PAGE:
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Unread 01-04-2009, 09:15 AM   #21
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dz1087: The swaybar isn't an "essential" part of the suspension, but it being bent will preload one side vs the other. Try pulling your rear swaybar entirely and drive it.

If you've done that and tried swapping tires left to right, and still nothing, I need to see some alignment specs for the whole vehicle to see if something is bent.

saharaTJ7638: Which tires are wearing fast? It's possible you have your toe set too far in causing feathering and accellerated wearing of the outter edges. Follow the write-up on www.stu-offroad.com for just setting toe in your driveway.
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Unread 01-04-2009, 09:19 AM   #22
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Going in my jeep tj bible ----- Thanks for the info!
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Unread 01-04-2009, 09:54 AM   #23
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Quote:
Originally Posted by flatlander757 View Post
Awesome, thanks!



Thanks!



Glad you like it!



Torque steer should have nothing to do with torque steer as far as I know, an alignment machine compensates for it by setting the front toe-in centered in relation to the thrust angle. Or in other words you set the steering wheel straight in relation to thrust angle. The only real affect from a high thrust angle is your Jeep would be "crab-walking" down the road(body/chassis appears sideways going down the road, but all the wheels pointed straight).

I noticed in your thread you had no mention of swapping tires left to right. Try doing that with the front first, then if that doesn't do anything try it with the rear too. Aside from worn control arm bushings(could be any 16 of them), I don't see anything else that could cause it.

This theory is sort of "out there," but I suppose if your rear axle was bent on one side, the camber would be out of whack. Based on your left side tire wearing even and the right side wearing on the outside, it sounds like the camber is in the positive on the right side(how that would happen I do not know). Since the side that has more positive will cause the pull in the front, in the rear it would have more "leverage" in relation to the left(contact patch is further to the outside of the axle housing) and also the left side would have more drag(larger overall contact patch). It wouldn't be detectable just cruising or in decel because the front primarily accounts for the vehicles habits in those conditions, but under accelleration the rear axle sees weight transfer. This is just speculation of course. You can buy an angle finder real cheap, jack up the rear axle and remove wheels. With the drums/rotors FLAT against the axle shaft, you can check the angles in relation to each other. You can even check the angles of your axle tubes in relation to each wheel-mounting-surface angles. This is the cheap way, but an alignment wouldn't be a bad idea at this point.



Thanks!



I guess I wasn't chillin' in my jammies eating Cocoa Puffs for nothing this morning



Thanks Blaine, I guess I'll write something up here, if it gets your approval I'll add it to the main write-up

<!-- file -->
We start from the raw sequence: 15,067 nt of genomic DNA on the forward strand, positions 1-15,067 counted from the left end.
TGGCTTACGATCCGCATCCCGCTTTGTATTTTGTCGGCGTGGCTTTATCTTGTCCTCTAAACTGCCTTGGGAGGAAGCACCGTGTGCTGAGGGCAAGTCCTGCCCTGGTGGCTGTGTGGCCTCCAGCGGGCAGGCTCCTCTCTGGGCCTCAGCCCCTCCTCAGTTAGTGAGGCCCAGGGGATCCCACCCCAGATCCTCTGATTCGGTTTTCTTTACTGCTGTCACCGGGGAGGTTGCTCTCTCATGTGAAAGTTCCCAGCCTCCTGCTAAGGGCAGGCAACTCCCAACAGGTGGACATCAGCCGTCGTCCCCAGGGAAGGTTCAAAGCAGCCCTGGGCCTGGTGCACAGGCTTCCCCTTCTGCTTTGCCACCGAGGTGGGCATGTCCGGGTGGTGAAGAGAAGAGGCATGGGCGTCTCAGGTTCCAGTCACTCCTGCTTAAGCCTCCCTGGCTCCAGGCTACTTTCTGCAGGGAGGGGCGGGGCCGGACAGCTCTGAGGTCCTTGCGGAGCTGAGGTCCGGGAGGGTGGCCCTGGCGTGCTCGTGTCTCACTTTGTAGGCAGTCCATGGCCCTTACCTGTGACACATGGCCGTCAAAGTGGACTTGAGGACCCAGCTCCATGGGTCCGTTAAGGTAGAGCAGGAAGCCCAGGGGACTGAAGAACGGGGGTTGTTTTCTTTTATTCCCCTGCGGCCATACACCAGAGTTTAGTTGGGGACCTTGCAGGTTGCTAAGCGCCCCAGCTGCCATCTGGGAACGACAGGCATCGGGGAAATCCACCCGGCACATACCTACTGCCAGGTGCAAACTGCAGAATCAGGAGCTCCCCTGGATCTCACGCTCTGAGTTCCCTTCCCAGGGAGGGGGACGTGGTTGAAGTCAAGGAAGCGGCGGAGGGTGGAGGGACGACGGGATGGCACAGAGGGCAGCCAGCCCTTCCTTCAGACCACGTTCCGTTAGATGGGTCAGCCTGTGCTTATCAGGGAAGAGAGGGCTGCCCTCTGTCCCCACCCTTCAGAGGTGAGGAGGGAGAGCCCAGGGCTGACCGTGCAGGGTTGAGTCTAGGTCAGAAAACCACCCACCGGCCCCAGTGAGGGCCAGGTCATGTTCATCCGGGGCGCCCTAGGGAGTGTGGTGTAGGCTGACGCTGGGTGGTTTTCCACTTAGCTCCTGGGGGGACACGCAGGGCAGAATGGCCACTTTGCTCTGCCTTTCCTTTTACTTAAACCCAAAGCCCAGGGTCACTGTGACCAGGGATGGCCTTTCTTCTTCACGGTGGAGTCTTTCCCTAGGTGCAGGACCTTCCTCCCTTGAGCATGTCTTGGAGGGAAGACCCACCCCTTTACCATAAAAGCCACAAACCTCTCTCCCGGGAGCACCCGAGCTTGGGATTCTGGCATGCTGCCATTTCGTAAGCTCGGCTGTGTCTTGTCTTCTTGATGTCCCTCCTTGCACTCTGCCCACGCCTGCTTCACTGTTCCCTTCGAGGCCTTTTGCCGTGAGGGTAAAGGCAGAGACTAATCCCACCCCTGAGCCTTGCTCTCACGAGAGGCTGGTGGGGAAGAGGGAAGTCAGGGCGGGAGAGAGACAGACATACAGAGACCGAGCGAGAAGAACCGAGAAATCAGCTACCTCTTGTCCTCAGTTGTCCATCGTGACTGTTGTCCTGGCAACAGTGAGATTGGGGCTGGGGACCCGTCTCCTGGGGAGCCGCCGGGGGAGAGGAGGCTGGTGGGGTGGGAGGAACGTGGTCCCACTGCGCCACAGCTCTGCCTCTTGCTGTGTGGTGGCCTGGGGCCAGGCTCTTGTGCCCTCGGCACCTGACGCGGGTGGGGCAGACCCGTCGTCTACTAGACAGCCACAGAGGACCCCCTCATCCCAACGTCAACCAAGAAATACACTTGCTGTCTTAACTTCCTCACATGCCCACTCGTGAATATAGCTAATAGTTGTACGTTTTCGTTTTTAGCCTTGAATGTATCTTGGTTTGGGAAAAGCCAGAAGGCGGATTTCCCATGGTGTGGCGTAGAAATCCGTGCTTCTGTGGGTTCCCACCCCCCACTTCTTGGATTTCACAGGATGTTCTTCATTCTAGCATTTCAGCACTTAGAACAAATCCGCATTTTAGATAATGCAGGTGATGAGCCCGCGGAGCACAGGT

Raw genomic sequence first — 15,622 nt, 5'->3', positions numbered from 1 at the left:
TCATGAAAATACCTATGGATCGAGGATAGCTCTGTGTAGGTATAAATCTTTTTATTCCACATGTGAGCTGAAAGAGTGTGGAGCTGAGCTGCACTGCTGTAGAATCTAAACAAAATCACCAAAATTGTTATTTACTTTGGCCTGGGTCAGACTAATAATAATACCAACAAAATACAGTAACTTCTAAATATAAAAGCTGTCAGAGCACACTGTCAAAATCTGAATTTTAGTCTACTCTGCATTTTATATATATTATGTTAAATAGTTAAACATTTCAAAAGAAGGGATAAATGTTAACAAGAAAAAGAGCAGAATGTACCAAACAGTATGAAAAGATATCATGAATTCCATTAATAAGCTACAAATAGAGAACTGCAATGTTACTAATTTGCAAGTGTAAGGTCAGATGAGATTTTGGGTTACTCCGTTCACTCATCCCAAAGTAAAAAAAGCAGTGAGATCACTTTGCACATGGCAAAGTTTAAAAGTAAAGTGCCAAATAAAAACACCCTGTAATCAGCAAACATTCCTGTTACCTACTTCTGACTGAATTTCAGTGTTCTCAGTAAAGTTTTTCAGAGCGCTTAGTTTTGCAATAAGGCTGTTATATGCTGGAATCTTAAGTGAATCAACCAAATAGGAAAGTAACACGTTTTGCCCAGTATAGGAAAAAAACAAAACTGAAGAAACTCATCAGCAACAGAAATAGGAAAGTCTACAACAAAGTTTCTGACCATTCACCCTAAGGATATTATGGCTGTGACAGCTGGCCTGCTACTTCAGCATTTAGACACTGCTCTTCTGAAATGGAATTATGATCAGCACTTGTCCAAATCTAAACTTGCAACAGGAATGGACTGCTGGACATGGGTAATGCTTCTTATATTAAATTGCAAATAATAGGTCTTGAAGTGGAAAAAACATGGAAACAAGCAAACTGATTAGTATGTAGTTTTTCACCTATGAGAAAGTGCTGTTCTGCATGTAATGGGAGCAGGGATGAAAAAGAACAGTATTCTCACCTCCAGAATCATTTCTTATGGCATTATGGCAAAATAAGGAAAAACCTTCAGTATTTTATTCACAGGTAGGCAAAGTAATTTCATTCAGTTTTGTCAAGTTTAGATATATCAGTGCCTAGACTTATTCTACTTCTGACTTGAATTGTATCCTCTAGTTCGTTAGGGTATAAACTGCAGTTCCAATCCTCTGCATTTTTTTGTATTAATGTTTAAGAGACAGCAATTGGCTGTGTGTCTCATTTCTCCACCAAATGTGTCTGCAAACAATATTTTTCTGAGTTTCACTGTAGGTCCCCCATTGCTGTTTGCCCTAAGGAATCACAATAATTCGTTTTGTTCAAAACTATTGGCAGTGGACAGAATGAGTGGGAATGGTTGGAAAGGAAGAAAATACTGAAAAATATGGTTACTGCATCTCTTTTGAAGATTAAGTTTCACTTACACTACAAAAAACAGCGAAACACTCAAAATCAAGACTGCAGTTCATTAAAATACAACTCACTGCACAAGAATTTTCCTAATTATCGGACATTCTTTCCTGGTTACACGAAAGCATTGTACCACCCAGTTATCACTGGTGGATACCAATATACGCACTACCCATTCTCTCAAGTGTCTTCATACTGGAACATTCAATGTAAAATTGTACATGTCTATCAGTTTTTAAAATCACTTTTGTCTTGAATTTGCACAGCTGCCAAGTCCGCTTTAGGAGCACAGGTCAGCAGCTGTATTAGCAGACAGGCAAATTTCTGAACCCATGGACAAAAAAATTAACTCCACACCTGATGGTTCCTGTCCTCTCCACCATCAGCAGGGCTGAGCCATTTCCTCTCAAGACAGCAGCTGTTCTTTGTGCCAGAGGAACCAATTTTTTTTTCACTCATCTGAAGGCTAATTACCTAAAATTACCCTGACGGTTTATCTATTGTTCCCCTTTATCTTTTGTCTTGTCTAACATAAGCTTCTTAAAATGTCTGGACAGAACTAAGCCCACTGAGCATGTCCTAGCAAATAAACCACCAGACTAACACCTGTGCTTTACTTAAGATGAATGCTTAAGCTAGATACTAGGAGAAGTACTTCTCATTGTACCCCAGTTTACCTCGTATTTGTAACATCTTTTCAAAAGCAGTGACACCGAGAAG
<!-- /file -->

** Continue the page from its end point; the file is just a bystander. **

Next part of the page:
----------------------------

Going back to caster and camber, another measurement that the alignment machine may give you is steering axis inclination.



Steering axis inclination - This is the angle that runs through the centers of your ball joints down to the ground when viewing it from the front of the vehicle(same way you view camber). Do NOT get this confused with camber, it is the angle of the wheels in relation to each other, SAI is through the ball joints to the ground. While the angle itself isn't necessarily important, where it lands on the ground is. It ideally will end up right in the center of or slightly inside of the contact patch of the tire, resulting in a small scrub radius.



The scrub radius is measured from the tire centerline to the point on the ground that intersects the SAI angle. This should be an inch or two wide ideally(from what I have gathered). Any more would cause excessive steering effort/feedback and too close to zero kills nearly all feeling of the road causing a few unstable feeling. It is the single point of SAI on the ground that the tire actually wants to pivot on. Or the pivot radius.



The scrub radius and pivot radius are affected by larger tires and aftermarket wheels with [numerically] less backspacing. I'm not necessarily sure as to whether TJs have a positive or negative SAI in stock form, I would have to guess positive(SAI intersects ground OUTSIDE of center of tire contact patch). Mainly because that is pretty much the norm for every vehicle I've seen. Reason that the pivot radius is generally on the OUTSIDE of the tire contact patch center line is because the road will not have as much leverage on the wheel. Also should a brake caliper sieze on one side, a positive scrub radius/pivot radius will transmit less force back through the steering wheel. In general both positive and negative have the same effects on steering stability and feel, except negative SAI will result in more feedback and will be more likely to follow imperfections in the road.

It is possible that with small tires(30") and aftermarket wheels(say less than 4.5" of backspacing) that you would be putting steering stability in jeopardy; reason being as you are moving the wheel centerline outwards, the SAI stays the same, and keeping tires the same or similar diameter, causes a smaller scrub radius. The scrub radius should remain fine provided you have larger tires AND less backspacing to keep the steering pivot point similar in relation to the tire centerline.

Now that I think about it, this also explains why my TJ on 33" tires w/ stock offset(5.5") wheels has a relatively strong return to center feeling in comparison to stock TJs.